Localized Ethnic Conflict and Genocide: Accounting for Differences in Rwanda and Burundi
This paper seeks to explain the variation in the scale of violence across episodes of ethnic conflict, using data from Rwanda and Burundi. To do so, we explore the "dark side" of in-group policing -- when it is exploited for mass killing, instead of being used as a mechanism to reduce ethnic violence. Our efforts build upon Fearon & Laitin (1996), who concede that this mechanism could backfire if an ethnic group announces its intent to attack a rival ethnic group, rather than to pursue cooperation. We develop a computational model that departs from Fearor & Laitin by assuming individuals vary in their propensity to engage in violence, form independent beliefs about ethnic rivals, and respond to catalysts, namely messages about the scale of ethnic voilence that is occurring across the country. In addition, members of the politically dominant ethnic group face sanctions for non-participation. Given these assumptions, our model yields significant variance in the scale of violence across episodes. Our analysis has important implications for the containment of ethnic conflict. We demonstrate that (1) the interaction between nominal ethnic rivals is rarely deterministic, and as a result, the preference for tracking structural factors may be somewhat misguided; (2) that changes in aggregate levels of trust influence the patterns of violence -- communities exhibiting high-levels of inter-ethnic trust are more likely to experience intense episodes of ethnic violence that subside rapidly, in contrast to moderate violence that is sustained over a long period of time; (3) metanorms that sanction non-participants within an ethnic group lead to more extensive episodes of violence.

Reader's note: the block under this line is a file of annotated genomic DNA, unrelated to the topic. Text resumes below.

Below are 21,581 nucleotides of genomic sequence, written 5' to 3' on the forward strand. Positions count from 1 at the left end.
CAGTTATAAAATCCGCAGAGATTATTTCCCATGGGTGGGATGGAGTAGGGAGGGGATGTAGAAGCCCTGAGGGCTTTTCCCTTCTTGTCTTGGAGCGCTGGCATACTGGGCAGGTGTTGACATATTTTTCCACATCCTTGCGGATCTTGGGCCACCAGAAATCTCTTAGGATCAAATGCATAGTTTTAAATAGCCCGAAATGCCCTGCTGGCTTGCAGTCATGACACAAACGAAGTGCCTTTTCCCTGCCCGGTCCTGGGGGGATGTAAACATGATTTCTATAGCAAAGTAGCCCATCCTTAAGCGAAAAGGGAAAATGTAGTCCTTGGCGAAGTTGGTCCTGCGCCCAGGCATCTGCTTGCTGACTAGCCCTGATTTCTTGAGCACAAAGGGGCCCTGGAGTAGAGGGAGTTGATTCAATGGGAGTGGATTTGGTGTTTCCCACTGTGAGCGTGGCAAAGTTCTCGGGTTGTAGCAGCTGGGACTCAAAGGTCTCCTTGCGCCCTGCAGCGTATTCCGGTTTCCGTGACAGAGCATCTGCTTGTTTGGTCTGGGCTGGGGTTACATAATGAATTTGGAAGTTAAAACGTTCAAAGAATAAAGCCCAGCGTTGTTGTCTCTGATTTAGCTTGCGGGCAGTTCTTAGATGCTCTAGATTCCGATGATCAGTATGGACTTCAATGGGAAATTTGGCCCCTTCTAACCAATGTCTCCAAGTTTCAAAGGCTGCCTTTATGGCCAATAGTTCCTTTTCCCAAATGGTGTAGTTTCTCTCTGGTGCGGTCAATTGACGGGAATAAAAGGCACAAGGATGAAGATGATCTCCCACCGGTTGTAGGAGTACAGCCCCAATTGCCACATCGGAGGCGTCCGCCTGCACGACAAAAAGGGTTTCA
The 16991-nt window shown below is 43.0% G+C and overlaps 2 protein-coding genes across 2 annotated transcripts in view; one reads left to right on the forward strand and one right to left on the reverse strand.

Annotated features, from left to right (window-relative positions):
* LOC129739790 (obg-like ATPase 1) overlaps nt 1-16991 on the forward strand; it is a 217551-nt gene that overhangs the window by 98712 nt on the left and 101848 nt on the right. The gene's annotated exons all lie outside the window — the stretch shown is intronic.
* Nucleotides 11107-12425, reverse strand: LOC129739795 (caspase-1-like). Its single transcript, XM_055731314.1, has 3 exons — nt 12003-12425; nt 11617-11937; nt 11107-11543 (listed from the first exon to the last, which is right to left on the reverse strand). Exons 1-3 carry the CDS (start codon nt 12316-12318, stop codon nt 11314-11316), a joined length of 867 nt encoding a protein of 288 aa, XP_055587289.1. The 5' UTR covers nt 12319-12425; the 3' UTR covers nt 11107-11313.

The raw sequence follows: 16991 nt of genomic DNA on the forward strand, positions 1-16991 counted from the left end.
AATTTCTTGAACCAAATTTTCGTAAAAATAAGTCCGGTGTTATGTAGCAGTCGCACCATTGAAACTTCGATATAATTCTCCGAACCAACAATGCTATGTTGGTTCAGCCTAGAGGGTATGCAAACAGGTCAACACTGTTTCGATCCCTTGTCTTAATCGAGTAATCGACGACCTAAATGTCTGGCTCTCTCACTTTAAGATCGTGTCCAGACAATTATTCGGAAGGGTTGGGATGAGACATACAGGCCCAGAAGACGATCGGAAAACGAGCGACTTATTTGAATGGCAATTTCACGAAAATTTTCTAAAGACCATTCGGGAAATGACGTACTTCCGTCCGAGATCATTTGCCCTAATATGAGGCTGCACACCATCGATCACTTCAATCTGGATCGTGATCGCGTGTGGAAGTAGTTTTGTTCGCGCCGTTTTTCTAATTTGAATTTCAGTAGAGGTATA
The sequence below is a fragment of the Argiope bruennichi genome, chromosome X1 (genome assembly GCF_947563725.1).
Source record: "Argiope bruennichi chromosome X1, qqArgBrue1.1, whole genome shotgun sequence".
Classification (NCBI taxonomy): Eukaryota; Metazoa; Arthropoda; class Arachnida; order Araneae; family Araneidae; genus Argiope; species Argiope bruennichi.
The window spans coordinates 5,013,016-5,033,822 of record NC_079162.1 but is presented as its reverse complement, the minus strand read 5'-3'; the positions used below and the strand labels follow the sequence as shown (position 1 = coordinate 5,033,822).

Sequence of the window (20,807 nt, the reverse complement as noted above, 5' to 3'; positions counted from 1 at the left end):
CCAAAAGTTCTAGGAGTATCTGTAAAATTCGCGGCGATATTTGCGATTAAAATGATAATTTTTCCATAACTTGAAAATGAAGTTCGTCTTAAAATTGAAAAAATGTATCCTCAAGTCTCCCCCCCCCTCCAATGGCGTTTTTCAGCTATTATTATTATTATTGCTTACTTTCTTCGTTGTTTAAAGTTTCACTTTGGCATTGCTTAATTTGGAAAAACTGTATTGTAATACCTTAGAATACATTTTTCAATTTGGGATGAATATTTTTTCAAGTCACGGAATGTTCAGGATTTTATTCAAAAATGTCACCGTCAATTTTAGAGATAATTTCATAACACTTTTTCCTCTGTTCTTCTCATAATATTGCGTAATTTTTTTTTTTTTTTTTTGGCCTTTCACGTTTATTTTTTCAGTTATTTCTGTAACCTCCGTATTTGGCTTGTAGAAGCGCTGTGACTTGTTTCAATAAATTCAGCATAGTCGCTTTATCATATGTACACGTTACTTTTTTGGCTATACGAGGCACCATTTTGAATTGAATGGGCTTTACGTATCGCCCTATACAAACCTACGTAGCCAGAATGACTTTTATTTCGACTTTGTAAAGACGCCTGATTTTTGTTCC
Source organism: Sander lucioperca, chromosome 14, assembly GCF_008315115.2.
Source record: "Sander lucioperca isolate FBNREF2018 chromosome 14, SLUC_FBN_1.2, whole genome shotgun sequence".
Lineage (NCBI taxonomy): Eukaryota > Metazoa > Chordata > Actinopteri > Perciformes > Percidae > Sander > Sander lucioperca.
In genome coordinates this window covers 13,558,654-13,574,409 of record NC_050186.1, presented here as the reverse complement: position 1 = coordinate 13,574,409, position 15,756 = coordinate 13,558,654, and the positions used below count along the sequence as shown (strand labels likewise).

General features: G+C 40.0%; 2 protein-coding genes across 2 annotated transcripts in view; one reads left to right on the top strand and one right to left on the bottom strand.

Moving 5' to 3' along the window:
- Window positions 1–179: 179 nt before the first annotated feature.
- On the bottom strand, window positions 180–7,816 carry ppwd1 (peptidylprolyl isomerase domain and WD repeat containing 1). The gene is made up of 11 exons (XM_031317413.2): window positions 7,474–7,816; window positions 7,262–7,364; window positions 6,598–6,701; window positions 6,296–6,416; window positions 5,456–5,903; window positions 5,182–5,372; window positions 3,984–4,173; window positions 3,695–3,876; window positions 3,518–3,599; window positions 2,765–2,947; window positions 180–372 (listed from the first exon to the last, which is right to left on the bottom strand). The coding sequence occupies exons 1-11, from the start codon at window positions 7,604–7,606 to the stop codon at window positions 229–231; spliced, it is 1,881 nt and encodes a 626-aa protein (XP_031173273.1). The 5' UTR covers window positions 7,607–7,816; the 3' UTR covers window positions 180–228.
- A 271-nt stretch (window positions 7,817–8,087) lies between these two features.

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- Michi Kandori, 2010.
"Social Norms and Community Enforcement,"
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630, David K. Levine.
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